7. I prefer to use a sidepull to anything else, but Fiddle prefers the precision of a french-link bit. My little perfectionist. Sometimes I get lazy and do it my way, still.

    High of 45 degrees F here today, and clouds rolling in to make it warmer...and wetter. In winter, you pretty much have to choose your poison in the Swamp.

  8. YE - thanks, I will check out that cookbook. Sadly, I detest sweet potatoes. And winter squash, actually. It's icky and sweet and the texture is gross IMO. I can eat summer squash way past the point everybody else is sick of it, though!

    For me, a limited-carb, no grain, high-fat diet works well. At this point there's quite a bit of science indicating that eating grains isn't really healthy (most grains naturally contain chemicals in them that trigger leptin and insulin resistance, helping you gain weight). Same with the fat from grain-fed animals - you're totally right about factory farming. I just have no moral or physical problems with eating ethically-raised meat :)

    Aarene - haha, glad to hear someone else has a horse that prefers a bit! I yell at Dixie about it a lot and tell her she's supposed to want to cast aside the evil metal tool of my oppression, but she likes her single-jointed D ring. I can't even convince her to like a French link, no matter how expensive. Champ loved his 6" shank curb, of all things, and wouldn't even consider a nice snaffle.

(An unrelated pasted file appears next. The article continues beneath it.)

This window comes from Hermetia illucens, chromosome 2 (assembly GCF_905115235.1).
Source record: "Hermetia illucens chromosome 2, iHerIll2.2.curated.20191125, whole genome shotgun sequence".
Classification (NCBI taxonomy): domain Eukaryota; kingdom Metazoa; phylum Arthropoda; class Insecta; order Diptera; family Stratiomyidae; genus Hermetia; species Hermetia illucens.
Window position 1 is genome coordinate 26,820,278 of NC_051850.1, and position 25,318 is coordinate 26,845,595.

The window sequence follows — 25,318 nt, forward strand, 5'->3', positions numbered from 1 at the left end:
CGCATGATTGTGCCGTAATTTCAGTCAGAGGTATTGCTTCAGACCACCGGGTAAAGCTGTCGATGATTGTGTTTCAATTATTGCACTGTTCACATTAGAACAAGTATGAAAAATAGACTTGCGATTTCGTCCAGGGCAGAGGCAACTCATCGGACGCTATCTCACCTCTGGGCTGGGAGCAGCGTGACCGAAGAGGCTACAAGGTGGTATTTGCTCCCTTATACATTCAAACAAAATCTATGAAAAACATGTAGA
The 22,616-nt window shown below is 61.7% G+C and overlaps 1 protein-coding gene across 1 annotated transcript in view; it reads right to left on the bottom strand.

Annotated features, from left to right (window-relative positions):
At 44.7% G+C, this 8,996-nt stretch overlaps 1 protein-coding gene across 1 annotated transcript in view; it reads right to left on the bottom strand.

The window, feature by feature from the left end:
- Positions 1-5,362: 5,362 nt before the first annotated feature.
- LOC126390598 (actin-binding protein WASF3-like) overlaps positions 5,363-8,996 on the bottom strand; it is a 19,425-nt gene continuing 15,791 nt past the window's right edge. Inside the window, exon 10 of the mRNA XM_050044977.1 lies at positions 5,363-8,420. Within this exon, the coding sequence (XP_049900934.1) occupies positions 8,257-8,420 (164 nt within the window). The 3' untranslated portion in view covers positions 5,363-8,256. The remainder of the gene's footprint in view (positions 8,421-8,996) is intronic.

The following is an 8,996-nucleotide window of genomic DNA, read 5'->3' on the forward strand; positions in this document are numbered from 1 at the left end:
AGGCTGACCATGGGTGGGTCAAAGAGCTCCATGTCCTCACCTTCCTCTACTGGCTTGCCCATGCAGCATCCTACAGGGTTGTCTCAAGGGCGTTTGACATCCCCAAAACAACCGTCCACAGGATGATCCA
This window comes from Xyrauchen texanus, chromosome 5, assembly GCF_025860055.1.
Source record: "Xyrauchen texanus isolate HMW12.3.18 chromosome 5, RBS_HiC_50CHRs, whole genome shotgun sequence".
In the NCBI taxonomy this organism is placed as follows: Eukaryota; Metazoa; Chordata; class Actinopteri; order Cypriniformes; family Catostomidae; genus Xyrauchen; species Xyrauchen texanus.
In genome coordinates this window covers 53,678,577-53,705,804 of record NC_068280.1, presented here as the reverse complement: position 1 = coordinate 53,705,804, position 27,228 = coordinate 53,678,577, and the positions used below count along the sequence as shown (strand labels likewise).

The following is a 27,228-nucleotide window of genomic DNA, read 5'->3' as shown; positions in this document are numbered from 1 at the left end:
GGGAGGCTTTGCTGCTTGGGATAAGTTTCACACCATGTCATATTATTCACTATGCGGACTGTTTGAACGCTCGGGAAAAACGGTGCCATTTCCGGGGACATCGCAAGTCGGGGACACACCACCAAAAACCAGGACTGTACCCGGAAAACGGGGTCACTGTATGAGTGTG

9. As for your last post (which I just saw), I really dig beets roasted and then served with blue cheese and walnuts, or on top of a salad.

    As for the bit, Peanut never had a choice! He's a rubbing fiend with his Dr. Cook on, but I don't know what specifically is bothering him. He's left scrape marks on the nose band, but tries to rub the side of his head on me when I dismount. All of it ends as soon as I release the chin buckle, though. Weirdo.

  10. We ride a lot in rope halters, but I made the mistake the other day of going out on Spooks with a nylon halter. He spooked badly when my dog came over the little hill beside us and I barely got him stopped and I'm pretty sure is was just my voice that managed that. Note to not leave the yard if I have a nylon halter on my horse...there is NO whoa!

    But it sounds like you have accomplished a lot with Lilly to be able to at least feel comfortable riding her out in only a rope halter. My barrel horse does not particularly like anything on his nose and even though he minds well with a rope halter, his first instinct is always to root his nose out and down when I ask him to do anything.